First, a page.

I grew up in a Mexican household in the heart of American suburbia, one of those kids who spent their childhood ping-ponging across the border. Summers meant Mexico, splitting my time between the north and west, as comfortable on janky city buses as I was body surfing on white-capped waves. Adulthood meant more of the same, but instead of summer months, it was entire years, and instead of the north and west, it was the south and east.
All these years later, I’m still awed by Mexico’s vastness and diversity, its showcase of unique landscapes, flavors, music, and art. And yet, despite these differences, I see the tendrils that bind Mexico together everywhere: social customs and cultural gems, safety issues, and travel trends. Here are a few tips to make navigating Mexico a little easier.
1. Book early and budget extra for the high season
Mexico is a popular destination year-round but Christmas, New Year’s, spring break, and July see an uptick in travelers, both foreign and domestic. Expect higher prices for accommodation, excursions, car rentals, and even airfare, sometimes double the norm. Hotels also fill up fast – book early, especially on the coasts where Mexicans tend to vacay.
2. Pack for the climate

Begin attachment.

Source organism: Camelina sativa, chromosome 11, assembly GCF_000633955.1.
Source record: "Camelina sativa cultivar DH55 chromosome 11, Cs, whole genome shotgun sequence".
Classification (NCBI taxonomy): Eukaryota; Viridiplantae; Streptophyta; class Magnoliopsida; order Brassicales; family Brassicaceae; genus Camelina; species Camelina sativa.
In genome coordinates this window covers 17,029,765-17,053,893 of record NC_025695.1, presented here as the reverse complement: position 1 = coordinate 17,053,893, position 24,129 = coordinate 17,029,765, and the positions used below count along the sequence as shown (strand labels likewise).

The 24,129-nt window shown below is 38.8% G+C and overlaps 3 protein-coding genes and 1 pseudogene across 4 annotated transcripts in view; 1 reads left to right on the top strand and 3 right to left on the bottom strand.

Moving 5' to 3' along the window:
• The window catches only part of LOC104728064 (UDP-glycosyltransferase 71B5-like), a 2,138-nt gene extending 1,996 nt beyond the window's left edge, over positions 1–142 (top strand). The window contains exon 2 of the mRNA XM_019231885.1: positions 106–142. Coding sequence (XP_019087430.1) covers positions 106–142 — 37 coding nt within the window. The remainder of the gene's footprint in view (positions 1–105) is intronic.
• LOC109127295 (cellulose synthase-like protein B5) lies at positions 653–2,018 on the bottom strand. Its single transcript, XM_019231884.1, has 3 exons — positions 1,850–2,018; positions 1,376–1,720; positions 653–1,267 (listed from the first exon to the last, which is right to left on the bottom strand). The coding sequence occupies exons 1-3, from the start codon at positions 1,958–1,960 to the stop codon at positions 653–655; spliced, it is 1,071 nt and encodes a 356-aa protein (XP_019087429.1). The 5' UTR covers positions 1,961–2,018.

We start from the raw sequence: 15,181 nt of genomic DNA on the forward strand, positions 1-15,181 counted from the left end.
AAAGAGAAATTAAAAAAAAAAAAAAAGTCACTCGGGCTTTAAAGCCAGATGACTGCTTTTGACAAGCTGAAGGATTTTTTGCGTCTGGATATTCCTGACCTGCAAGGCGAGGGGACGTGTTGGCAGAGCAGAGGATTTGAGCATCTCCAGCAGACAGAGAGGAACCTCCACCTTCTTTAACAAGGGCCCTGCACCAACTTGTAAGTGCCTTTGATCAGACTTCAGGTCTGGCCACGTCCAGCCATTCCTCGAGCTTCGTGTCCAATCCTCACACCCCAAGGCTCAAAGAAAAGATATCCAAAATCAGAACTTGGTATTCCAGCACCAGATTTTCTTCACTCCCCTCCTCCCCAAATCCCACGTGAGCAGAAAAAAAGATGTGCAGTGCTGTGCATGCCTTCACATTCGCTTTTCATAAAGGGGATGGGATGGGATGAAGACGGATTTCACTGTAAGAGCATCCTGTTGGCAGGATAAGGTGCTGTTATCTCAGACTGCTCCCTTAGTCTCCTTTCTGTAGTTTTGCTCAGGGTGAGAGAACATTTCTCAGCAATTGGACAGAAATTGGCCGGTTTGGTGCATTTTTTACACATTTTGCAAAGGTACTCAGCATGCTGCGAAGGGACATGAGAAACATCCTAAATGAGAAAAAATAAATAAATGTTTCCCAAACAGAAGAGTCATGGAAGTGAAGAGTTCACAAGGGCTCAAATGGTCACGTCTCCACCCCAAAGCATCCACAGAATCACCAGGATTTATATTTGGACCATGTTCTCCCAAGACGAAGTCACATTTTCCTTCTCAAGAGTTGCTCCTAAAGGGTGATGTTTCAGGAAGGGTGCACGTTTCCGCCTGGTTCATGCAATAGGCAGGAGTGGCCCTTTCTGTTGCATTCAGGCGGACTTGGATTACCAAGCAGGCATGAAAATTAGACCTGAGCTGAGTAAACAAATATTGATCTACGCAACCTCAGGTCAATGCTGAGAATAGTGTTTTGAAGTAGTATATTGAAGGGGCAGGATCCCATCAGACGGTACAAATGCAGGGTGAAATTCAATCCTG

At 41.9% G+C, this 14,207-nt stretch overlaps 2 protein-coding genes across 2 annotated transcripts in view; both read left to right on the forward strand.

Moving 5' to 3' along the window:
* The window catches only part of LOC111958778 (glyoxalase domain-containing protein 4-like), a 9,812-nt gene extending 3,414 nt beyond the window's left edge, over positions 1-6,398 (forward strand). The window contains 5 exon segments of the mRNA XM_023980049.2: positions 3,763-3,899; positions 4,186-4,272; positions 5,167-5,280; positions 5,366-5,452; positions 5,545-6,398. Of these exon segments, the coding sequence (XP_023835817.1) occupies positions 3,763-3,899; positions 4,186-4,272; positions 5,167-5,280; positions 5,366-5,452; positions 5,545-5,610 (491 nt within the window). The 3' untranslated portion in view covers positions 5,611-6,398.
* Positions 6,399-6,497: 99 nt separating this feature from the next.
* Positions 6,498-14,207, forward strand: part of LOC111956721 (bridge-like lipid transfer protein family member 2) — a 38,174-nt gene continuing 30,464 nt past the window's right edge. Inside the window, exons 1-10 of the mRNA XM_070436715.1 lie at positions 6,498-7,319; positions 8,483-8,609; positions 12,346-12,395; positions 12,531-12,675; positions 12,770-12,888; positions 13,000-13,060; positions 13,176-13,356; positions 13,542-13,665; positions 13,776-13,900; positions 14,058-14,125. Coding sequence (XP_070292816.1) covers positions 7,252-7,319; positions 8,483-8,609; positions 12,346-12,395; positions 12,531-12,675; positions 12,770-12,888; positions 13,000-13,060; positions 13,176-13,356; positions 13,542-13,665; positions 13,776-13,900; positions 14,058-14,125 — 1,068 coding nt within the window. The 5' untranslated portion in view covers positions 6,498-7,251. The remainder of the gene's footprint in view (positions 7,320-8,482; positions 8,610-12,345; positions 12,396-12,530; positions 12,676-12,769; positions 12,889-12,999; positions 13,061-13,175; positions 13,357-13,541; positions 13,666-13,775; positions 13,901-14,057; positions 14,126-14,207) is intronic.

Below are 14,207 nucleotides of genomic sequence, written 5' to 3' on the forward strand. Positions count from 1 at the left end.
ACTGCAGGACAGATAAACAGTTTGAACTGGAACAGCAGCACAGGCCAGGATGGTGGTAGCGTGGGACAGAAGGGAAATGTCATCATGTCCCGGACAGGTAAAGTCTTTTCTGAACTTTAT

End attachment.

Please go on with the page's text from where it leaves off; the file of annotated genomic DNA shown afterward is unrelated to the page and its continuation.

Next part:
Mexico is a vast, multi-climate country with destinations ranging from frosty mornings at 8700ft to balmy nights at sea level. Research your destination’s weather so you know what to expect and how to pack – you may need a bikini or umbrella or winter jacket (or all three!). Remember that Mexico sits squarely in the hurricane belt, with its coasts susceptible to big storms from June to November.
3. Bring sunscreen and mosquito repellent
If you need sunscreen or mosquito repellent, bring it from home. While you can find both in Mexico, the options are limited and expensive.
4. Use your ATM card
Though it’s good practice to bring some cash in case of an emergency (say, you lose your wallet), there’s no need to bring cash to exchange – use Mexican ATMs instead. They’re ubiquitous in all but the smallest of towns and are the most economical way to get pesos. But beware of ATM transaction fees! If they’re more than US$5/6 per withdrawal, use a different bank’s machine (BBVA Bancomer and Santander tend to have the lowest fees). Also, if the ATM prompts you to accept a “special” exchange rate, decline it; you’ll still be able to withdraw money, but the bank will apply the official exchange rate, which is always to your advantage.
Source: Lonely Planet